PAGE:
China’s EV Success Reveals a Major Hole In the U.S. Market

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Right now, China is showing the world just how far a nation can go in support of a national switch to electric vehicles — and the success that can come as a result. Locally made and branded electric cars have exploded in China over the last few years, and in 2015 the countrys number of battery electric and plug-in hybrids increased by more than 60 percent. This means China is selling more electric vehicles per year than the rest of the world combined.

The success is largely due to price. Reuters described the effects the Chinese government’s enormous EV subsidies on the 2-door Chery eQ, which cost the equivalent of around $23,000 before subsidies and only about $8,600 after. These Chinese electric cars have short range and a low top speed compared to models from Western car companies like Ford and Tesla, but they’ve found great success in China’s many dense urban centers.

In all, China is shooting for an ambitious goal of 5 million electric vehicles on the road by 2020 — but remember, China is a country where urban smog can sometimes get so thick that skyscrapers disappear from aerial photography. Not every country has such a strong motivation to embrace emissions-free vehicles. Nor does every country have the ability, should it want to.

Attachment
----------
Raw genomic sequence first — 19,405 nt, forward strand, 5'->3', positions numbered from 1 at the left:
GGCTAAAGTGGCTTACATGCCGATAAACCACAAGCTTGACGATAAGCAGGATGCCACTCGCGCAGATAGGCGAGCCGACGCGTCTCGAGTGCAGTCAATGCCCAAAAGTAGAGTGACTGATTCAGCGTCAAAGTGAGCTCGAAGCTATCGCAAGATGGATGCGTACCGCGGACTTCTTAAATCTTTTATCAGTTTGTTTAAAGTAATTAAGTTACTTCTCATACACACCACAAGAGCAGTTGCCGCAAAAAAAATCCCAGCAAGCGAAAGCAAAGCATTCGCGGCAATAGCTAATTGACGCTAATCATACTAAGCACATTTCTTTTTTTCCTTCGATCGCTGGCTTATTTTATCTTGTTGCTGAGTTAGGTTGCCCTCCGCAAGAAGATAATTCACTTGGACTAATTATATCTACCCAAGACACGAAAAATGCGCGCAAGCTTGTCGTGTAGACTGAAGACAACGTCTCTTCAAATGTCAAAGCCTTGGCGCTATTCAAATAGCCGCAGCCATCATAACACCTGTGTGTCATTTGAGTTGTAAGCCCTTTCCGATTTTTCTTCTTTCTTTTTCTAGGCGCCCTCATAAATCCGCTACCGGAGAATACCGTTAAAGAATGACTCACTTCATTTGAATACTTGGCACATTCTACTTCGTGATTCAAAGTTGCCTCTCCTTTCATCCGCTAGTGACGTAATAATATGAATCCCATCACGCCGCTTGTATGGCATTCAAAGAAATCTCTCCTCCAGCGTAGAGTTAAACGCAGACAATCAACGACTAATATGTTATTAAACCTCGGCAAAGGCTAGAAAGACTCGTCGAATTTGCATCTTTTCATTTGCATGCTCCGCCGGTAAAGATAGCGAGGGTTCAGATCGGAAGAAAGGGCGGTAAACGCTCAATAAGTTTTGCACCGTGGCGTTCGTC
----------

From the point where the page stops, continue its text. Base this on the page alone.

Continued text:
China currently has hundreds of manufacturers trying to build electric vehicles. That’s a volume that’s only possible thanks to China’s incredible rapid prototyping and manufacturing industries, and it could help keep prices low in the future. The People’s Republic does characteristically plan to limit the number of these companies, however, to avoid a hoverboard-like dive in build quality.

In the US, these cheaper, lower-end electric vehicles could easily provide for the daily needs of a huge number of low income commuters. The conventional wisdom is that a weak engine and “range anxiety” will tank any such EV brand with North American customers, but recent research could refute this idea.

In any case, US government subsidies like California’s new program of $500 rebates can’t offset the higher costs of even budget-level Western EVs, like a projected $35,000 price tag on Tesla’s upcoming Model 3 economy car. China is proving that investment in electric vehicles can pay off — for China. As yet, no other country has invested enough to truly check whether the model could truly work elsewhere.sad

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